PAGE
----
A common refrain from Conservatives and landlord groups is that when we last had rent controls during the mid-twentieth century, the private sector dwindled to house a mere tenth of the population. What they forget to mention is that during that period, social housing expanded, along with the Tories’ beloved home ownership. People had a choice over tenure that they don’t have now. And they don’t mention the fact that our housing crisis started after rent controls were abolished in the late 1980s.
So the empirical argument falls flat on its face straight away.
The standard economic argument against rent control is that an artificially lower price reduces the supply of homes, and at a time when we need to build more homes, this sort of intervention will undermine investment.
Consider first the homes that are currently rented out. There may be some landlords who get scared off by rent regulation, but if they really want to raise rent by more than inflation every year, they are probably bad at their job and shouldn’t be letting out property in the first place. The homes themselves will go back on the market – ideally with protections for any sitting tenants; supply remains the same.
With the homes that need to be built, a similar issue applies. Any solution to the housing crisis involves homes becoming cheaper, so investors in new homes must be prepared to accept that prices aren’t going to rise. If any investor gets scared off by rent regulation, they’re not the kind of investor we need.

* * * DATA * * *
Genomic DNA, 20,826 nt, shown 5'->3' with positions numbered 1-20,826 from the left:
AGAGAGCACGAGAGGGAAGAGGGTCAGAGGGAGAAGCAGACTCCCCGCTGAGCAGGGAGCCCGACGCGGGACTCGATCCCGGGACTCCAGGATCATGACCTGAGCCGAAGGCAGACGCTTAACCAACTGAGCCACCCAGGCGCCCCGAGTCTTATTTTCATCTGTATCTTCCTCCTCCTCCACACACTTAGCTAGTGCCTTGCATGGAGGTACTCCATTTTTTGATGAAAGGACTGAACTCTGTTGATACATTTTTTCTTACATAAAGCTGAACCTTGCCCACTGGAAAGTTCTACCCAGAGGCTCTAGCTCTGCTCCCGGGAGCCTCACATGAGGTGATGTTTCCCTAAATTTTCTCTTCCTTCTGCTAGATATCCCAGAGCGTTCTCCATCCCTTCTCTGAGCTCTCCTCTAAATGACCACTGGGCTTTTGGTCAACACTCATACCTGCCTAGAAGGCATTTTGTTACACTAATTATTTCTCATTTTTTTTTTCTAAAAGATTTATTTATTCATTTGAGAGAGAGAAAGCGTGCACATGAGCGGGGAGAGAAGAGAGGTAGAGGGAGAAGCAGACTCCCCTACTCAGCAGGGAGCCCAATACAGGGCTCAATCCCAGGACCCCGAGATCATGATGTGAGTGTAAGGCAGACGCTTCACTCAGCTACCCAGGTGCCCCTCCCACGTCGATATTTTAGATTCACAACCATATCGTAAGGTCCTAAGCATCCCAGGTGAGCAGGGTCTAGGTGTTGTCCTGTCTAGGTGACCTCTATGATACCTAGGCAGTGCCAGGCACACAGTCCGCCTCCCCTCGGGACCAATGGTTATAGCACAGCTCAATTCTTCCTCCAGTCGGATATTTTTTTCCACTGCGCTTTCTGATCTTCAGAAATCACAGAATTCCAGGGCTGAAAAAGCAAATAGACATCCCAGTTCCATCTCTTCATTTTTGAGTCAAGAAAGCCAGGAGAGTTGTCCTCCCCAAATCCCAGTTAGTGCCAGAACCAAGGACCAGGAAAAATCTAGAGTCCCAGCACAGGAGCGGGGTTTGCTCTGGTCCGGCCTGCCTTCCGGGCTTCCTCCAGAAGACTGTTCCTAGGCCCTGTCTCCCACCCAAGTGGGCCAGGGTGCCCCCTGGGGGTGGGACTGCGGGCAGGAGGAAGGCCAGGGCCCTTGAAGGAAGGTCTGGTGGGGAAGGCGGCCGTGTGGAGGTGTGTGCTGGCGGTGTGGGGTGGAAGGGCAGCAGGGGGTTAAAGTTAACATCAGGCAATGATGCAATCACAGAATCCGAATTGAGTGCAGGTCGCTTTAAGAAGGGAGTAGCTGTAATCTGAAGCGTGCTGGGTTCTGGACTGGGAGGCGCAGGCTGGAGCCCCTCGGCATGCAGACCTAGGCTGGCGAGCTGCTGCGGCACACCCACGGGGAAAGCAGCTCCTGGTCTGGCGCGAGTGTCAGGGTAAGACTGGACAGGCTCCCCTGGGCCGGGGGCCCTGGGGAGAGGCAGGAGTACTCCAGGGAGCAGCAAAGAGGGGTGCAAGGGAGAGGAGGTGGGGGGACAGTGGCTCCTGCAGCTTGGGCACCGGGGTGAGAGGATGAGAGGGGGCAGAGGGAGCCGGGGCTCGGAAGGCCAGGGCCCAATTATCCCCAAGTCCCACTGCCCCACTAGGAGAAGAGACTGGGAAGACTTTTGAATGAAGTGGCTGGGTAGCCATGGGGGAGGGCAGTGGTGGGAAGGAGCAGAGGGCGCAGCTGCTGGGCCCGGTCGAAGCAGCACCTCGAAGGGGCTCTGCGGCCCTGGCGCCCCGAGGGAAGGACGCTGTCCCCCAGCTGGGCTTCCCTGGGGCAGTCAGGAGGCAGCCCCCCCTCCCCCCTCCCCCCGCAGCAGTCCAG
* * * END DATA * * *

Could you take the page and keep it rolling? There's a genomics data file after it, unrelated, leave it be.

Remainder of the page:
Does the right kind of investor exist? Well, for a start the state can do a lot to build social housing and help bring people on low incomes into better quality homes that don’t require a huge subsidy to private landlords. It just needs an acceptance that investing in housing is a pretty good use of public money when housing shortages are holding back the rest of the economy.
There is also interest from institutional investors with pension pots and other money that needs to be put to work for the long term. A new campaign, Better Renting for Britain, launched today to promote Build to Rent as a way to house the growing numbers of private renters while expanding the supply of homes.
The coalition of housing associations and private developers are hoping to prove that the right kind of investor does indeed exist by highlighting the compatibility of longer term tenancies and inflation-linked rents with their free market approach – and the irrelevance of speculation to their business models. This has helpfully given the idea that regulation kills off investment a gentle kicking – and will presumably bolster Labour’s case.
We are a bit worried, however, that Build to Rent investors are feasting their eyes on swathes of publicly owned land to build their shiny new flats on. Despite all their insistence on market economics, they also want to be subsidised by diverting public land from social housing. Build to Rent models don’t pretend to deal with genuine affordability; these new private rented homes will be let at market rents and therefore presumably unaffordable for people on low incomes.
This approach will need a rethink – councils should not be dishing out taxpayer assets to profit-making organisations at the expense of the needier in society. The priority for public land should be the millions waiting for social housing – not the profits of investors asking for handouts.